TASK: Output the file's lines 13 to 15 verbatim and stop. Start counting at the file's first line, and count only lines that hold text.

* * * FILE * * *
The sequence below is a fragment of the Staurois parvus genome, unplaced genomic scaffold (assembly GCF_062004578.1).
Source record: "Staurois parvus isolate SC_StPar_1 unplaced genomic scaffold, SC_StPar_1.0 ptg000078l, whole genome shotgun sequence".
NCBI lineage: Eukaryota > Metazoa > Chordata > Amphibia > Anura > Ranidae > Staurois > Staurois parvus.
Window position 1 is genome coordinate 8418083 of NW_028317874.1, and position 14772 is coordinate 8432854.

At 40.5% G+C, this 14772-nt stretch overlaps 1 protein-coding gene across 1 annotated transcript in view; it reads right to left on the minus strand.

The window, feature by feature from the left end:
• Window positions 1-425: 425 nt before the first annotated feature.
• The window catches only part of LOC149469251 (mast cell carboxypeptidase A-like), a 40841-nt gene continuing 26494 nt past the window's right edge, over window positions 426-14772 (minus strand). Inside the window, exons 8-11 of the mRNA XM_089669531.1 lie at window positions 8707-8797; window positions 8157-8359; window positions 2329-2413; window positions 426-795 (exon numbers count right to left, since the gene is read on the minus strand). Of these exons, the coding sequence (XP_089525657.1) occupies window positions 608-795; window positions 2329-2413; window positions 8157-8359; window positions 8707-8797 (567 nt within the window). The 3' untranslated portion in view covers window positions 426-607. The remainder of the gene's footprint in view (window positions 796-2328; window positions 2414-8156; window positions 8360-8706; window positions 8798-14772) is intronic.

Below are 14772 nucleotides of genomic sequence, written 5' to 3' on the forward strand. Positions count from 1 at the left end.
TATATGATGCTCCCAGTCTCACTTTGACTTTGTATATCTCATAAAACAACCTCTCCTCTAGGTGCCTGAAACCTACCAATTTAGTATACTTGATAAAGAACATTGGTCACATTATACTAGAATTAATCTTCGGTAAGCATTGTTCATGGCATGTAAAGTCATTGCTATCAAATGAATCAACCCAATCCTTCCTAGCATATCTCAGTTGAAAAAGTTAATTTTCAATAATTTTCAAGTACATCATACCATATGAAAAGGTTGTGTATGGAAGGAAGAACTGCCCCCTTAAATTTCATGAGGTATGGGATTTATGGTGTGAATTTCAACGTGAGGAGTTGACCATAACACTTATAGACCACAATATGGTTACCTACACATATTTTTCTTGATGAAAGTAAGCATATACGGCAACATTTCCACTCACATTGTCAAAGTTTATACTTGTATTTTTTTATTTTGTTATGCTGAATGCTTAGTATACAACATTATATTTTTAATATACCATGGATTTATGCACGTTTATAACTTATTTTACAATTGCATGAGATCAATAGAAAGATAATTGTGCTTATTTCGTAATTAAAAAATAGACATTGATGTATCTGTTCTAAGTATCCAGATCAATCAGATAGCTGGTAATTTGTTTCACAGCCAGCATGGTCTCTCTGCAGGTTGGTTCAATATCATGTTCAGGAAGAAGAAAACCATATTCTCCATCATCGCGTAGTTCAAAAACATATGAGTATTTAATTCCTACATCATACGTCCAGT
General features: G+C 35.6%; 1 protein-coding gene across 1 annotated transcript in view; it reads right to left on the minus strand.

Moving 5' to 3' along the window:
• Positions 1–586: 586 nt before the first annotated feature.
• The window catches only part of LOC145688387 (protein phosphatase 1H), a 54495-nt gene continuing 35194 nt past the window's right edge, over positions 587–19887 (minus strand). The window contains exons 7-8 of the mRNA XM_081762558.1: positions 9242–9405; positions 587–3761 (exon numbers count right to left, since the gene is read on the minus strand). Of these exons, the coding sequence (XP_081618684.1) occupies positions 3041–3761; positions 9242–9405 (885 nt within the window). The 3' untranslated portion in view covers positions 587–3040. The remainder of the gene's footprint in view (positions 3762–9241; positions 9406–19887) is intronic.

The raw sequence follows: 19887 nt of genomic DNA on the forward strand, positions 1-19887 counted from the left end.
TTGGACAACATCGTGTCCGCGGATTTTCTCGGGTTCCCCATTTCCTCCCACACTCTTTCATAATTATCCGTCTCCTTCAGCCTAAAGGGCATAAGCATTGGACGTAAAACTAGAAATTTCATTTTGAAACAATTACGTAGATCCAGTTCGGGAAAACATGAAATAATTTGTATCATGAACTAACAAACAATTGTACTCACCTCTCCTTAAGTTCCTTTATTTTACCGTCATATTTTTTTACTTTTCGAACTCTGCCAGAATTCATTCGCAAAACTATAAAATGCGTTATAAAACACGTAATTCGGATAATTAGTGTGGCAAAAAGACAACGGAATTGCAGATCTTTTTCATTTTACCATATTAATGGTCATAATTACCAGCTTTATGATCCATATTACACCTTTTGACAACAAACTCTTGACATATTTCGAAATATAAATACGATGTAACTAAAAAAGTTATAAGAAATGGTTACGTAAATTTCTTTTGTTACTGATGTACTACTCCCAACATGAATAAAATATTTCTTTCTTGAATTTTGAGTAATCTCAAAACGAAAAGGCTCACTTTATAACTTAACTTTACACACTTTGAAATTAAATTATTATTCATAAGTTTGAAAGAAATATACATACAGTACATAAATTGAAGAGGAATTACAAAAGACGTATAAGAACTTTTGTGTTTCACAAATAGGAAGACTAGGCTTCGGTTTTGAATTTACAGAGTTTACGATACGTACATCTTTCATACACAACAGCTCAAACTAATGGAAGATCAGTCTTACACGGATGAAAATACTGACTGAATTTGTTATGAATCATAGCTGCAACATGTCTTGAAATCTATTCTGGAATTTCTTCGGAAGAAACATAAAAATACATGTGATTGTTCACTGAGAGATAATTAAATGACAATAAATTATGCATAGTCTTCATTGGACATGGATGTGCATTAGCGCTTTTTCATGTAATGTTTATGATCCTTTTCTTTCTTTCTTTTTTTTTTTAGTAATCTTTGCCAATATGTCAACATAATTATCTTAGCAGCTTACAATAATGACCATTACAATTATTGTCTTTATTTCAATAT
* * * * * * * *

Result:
• Positions 1–586: 586 nt before the first annotated feature.
• The window catches only part of LOC145688387 (protein phosphatase 1H), a 54495-nt gene continuing 35194 nt past the window's right edge, over positions 587–19887 (minus strand). The window contains exons 7-8 of the mRNA XM_081762558.1: positions 9242–9405; positions 587–3761 (exon numbers count right to left, since the gene is read on the minus strand). Of these exons, the coding sequence (XP_081618684.1) occupies positions 3041–3761; positions 9242–9405 (885 nt within the window). The 3' untranslated portion in view covers positions 587–3040. The remainder of the gene's footprint in view (positions 3762–9241; positions 9406–19887) is intronic.

The raw sequence follows: 19887 nt of genomic DNA on the forward strand, positions 1-19887 counted from the left end.